Tackling data unknowns is vital for continued growth of offshore wind

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Offshore wind can greatly reduce operations and maintenance costs and increase power output with a better understanding of asset performance

Until the offshore wind industry uses its data effectively to quantify the impact of offshore conditions over turbine lifetime, offshore wind will continue to face high operational costs, miss initially modelled power output capacity, and as a consequence suffer increased financing costs.

This is, at least, according to Clir Renewables, the leading provider of digital asset performance technology for wind energy, which supports over 5 GW of assets worldwide. Clir analyzes wind turbine data via artificial intelligence in order to identify causes of underperformance, informing asset owners and operators of strategies they can take to improve performance and thereby increase annual energy production by up to 5%.

The offshore wind industry is credited as the principle way forward for utility-scale renewable energy across many markets, and is set to expand up to 70 GW to account for 9.9% of Europe’s electricity needs by 2030. However, this growth continues to be accompanied by a proliferation of ‘operational unknowns’ that risk this target being missed.

Indeed, as recent financial results from major offshore wind operators have demonstrated, revenues may be pushed downwards by risks that in Clir Renewables’ opinion were predictable. If offshore wind technology is to be effectively capitalized upon in the future, it is important that owners and operators are investing in technologies that provide a more granular understanding of operational performance and feeding back lessons learned.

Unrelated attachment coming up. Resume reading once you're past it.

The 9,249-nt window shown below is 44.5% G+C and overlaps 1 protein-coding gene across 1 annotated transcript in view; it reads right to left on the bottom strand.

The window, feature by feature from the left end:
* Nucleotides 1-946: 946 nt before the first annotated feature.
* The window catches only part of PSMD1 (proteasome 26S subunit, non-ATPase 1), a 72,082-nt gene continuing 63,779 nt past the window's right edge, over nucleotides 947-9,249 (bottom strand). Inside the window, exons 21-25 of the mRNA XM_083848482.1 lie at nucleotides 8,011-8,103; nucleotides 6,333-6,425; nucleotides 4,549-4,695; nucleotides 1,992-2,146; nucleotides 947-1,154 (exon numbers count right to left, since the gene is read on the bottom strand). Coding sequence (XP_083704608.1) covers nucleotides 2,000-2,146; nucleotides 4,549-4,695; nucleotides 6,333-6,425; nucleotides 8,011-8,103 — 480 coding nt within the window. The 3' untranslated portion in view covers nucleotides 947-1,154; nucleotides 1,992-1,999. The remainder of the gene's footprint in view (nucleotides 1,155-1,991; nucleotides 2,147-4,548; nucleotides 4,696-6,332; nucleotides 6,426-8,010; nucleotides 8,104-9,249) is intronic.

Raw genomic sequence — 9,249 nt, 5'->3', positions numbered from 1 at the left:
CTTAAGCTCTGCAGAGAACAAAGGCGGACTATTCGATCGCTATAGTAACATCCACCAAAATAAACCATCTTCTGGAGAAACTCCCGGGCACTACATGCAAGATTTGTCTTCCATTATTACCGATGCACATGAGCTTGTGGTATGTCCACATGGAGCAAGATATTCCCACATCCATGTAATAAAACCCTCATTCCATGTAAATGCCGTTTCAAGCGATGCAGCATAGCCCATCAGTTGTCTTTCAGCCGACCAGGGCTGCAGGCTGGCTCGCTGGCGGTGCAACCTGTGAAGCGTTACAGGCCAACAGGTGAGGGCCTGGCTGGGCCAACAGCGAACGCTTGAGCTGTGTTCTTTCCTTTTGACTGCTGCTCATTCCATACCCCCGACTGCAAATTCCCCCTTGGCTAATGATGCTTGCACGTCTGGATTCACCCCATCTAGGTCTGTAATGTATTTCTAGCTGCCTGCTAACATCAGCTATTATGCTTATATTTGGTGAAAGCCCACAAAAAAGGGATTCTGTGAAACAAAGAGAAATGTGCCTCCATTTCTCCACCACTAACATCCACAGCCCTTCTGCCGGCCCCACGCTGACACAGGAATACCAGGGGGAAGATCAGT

“Larger turbine designs and the stratified atmosphere found in offshore wind have pushed the demands facing this technology to greater heights than ever before,” commented Gareth Brown, Chief Executive Officer, Clir.  “Clarifying the effect of the harsh offshore conditions on new turbines, however, still remains a challenge for the industry.”

“We know, for example, that capacity expectations have been developed optimistically, as you can’t take underperformance into account if you rely on old design assumptions which don’t cover the performance issues new offshore turbines, such as atmospheric stability that drives wake effects and the blockage effect. Focusing on these unknowns is key to informing financial decisions for future expansion of the industry.”

“Artificial Intelligence, and its proliferation into renewables, is an essential tool to answer many of these questions, but its integration must be based on deep domain expertise applied and built with transparency from all stakeholders.  Only then, can we take a further look at performance, drive new cost efficiencies in operational projects and feedback into new development assets.”

“Ultimately, having a complete picture of asset performance will be absolutely crucial to the continued growth of offshore wind.”

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